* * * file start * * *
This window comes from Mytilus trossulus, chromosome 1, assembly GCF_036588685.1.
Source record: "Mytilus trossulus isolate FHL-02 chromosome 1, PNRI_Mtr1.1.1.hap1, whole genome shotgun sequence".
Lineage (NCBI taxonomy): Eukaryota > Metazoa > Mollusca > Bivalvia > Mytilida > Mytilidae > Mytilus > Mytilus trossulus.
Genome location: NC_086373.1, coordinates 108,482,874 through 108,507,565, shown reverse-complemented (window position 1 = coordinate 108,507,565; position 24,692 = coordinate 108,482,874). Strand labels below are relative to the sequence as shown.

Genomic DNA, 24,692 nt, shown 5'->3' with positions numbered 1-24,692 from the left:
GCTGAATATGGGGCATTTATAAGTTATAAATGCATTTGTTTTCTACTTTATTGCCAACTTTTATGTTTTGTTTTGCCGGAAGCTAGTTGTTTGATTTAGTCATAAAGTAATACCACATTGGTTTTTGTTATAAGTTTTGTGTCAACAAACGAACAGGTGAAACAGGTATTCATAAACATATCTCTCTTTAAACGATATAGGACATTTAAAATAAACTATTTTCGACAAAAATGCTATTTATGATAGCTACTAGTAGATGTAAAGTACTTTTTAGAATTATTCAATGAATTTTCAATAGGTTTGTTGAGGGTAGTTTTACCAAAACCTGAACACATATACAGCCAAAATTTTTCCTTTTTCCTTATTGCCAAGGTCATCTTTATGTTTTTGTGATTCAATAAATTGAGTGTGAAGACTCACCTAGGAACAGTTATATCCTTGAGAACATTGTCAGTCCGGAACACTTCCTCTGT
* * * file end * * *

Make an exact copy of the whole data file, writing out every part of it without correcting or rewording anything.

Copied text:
This window comes from Mytilus trossulus, chromosome 1, assembly GCF_036588685.1.
Source record: "Mytilus trossulus isolate FHL-02 chromosome 1, PNRI_Mtr1.1.1.hap1, whole genome shotgun sequence".
Lineage (NCBI taxonomy): Eukaryota > Metazoa > Mollusca > Bivalvia > Mytilida > Mytilidae > Mytilus > Mytilus trossulus.
Genome location: NC_086373.1, coordinates 108,482,874 through 108,507,565, shown reverse-complemented (window position 1 = coordinate 108,507,565; position 24,692 = coordinate 108,482,874). Strand labels below are relative to the sequence as shown.

Genomic DNA, 24,692 nt, shown 5'->3' with positions numbered 1-24,692 from the left:
GCTGAATATGGGGCATTTATAAGTTATAAATGCATTTGTTTTCTACTTTATTGCCAACTTTTATGTTTTGTTTTGCCGGAAGCTAGTTGTTTGATTTAGTCATAAAGTAATACCACATTGGTTTTTGTTATAAGTTTTGTGTCAACAAACGAACAGGTGAAACAGGTATTCATAAACATATCTCTCTTTAAACGATATAGGACATTTAAAATAAACTATTTTCGACAAAAATGCTATTTATGATAGCTACTAGTAGATGTAAAGTACTTTTTAGAATTATTCAATGAATTTTCAATAGGTTTGTTGAGGGTAGTTTTACCAAAACCTGAACACATATACAGCCAAAATTTTTCCTTTTTCCTTATTGCCAAGGTCATCTTTATGTTTTTGTGATTCAATAAATTGAGTGTGAAGACTCACCTAGGAACAGTTATATCCTTGAGAACATTGTCAGTCCGGAACACTTCCTCTGT